• The homing switches are necessary, despite the fact there weren’t any v1 printed parts to hold them. The X one (on the upper left) will get a fair bit of stress because it moves up and down. With the output from Slic3r it needs to home all axes before each print and the X axis again only after it finishes (this could be substituted with a G0 X0 with the same effect), so I need to hold the wire carefully to make sure it makes contact.

Initially I tried a press-fit plastic Y pulley, but it would get soft after a lot of use and slip. With Eric’s help last weekend I replaced it with an aluminum one, and it’s much more accurate now. The only Y problems that remain are from the way the belt pulls it, and the fact the belt is off center. The X axis is using a printed pulley with setscrew, and I haven’t had any trouble from it. The X idler is a little tricky to get right, I ended up mixing a 5/16” bolt I could find locally with a mix of metric and SAE washers.

The space provided for tensioning belts is basically useless; you need to remove an idler, zip-tie to tension, then reassemble.

After completing my build, I started to consider what I’d want in a printer if I started from scratch. The main points, Y axis riding on stationary rails and a belt path like Mendel has (which requires an extra idler), more airflow around the Y motor, something more rigid to hold the top of the Z axis, and printed parts that allow for easier-still customization, all seem to be design goals of Nophead’s Mendel90. For people starting out, I’d suggest that rather than a Printrbot (if you can get someone to make you the necessary parts).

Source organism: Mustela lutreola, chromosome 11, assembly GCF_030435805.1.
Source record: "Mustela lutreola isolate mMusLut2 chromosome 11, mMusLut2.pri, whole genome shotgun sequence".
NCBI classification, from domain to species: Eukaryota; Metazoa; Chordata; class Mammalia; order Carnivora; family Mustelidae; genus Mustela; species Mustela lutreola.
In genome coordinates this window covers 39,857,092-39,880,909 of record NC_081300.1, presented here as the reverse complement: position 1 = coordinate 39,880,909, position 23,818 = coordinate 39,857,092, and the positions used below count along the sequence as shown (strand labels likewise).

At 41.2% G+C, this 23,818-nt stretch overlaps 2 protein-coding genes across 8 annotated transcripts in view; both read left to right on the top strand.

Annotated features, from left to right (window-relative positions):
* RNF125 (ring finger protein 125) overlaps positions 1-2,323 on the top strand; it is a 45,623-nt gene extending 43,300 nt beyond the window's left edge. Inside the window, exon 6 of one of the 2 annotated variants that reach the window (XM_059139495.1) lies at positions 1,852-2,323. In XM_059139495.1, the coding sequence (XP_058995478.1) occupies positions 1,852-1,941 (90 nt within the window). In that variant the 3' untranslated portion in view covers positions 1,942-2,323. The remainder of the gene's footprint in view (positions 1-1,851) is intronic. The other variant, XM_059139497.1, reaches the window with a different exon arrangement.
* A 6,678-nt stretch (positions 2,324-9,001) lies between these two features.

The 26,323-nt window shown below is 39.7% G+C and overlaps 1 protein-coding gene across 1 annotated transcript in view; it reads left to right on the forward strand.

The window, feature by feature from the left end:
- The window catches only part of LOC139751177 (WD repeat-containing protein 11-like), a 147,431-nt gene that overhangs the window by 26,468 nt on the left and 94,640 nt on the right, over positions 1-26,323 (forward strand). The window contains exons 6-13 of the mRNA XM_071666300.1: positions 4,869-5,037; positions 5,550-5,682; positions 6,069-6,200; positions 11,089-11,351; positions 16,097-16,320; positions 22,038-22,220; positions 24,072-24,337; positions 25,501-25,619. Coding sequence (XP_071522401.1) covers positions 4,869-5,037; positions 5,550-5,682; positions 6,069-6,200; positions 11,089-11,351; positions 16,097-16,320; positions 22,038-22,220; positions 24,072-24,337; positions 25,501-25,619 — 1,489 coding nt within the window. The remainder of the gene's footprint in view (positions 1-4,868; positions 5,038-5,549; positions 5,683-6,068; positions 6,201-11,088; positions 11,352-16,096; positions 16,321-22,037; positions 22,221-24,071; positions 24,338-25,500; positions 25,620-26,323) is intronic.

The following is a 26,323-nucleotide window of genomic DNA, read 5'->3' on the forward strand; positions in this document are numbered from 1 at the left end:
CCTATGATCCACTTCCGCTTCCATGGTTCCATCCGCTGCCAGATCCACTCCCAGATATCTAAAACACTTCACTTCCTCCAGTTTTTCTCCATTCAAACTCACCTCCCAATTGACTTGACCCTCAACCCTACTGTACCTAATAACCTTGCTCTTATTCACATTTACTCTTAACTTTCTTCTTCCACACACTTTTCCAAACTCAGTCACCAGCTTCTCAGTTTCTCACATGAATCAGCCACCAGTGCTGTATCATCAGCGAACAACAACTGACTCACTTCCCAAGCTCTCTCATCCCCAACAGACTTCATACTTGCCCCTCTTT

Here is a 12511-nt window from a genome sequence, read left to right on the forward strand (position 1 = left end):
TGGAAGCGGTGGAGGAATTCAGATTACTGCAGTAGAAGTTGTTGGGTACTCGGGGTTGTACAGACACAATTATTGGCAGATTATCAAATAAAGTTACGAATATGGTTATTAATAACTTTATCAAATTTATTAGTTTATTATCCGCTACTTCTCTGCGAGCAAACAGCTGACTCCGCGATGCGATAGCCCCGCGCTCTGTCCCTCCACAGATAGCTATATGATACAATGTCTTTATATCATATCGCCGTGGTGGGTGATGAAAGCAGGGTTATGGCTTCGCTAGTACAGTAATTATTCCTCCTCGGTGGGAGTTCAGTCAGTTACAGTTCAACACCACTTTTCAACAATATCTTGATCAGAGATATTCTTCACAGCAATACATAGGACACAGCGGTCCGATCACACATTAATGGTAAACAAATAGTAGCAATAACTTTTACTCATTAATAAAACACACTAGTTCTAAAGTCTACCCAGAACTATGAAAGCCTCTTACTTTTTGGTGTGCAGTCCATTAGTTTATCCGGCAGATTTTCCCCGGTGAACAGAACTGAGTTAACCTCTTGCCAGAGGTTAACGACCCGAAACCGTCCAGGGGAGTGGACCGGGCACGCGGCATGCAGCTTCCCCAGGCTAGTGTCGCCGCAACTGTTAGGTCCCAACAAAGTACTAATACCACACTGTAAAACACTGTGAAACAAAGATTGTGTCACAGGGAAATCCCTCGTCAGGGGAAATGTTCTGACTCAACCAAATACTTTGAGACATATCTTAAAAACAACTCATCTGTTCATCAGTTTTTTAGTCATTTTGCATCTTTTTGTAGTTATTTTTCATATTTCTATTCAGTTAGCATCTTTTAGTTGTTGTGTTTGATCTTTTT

Linting regular expressions in Pygments 09 Mar, 2012

Regular expressions are easy to get wrong.

And I help maintain a Python library that's full of them — Pygments — which uses them to tokenize many languages’ source code (along with a small state machine, more on that later).

Because they’re so easy to get wrong, I’m a bit surprised nobody wrote a linter before. Thus, I present regexlint.

When run against the Pygments tree, it will warn on suspicious constructs, such as [xx] (duplicate character in class) or (x|y||z) (duplicated alternation pipe), along with a lot of higher-level issues.

How many bugs has it found? Here’s the diffstat:

 pygments/lexers/agile.py        |   26 ++++++++++-----------
 pygments/lexers/compiled.py     |   12 +++++-----
 pygments/lexers/dotnet.py       |    8 +++----
 pygments/lexers/functional.py   |    9 +++++---
 pygments/lexers/hdl.py          |   13 +++++------
 pygments/lexers/jvm.py          |   16 ++++++-------
 pygments/lexers/math.py         |    8 +++----
 pygments/lexers/other.py        |   40 ++++++++++++++++----------------
 pygments/lexers/parsers.py      |    2 +-
 pygments/lexers/shell.py        |    6 ++---
 pygments/lexers/sql.py          |    8 +++----
 pygments/lexers/templates.py    |   33 ++++++++++++++-------------
 pygments/lexers/text.py         |   41 +++++++++++++++++----------------
 pygments/lexers/web.py          |   48 +++++++++++++++++++--------------------
 tests/examplefiles/antlr_throws |    1 +
 tests/examplefiles/function.mu  |    1 +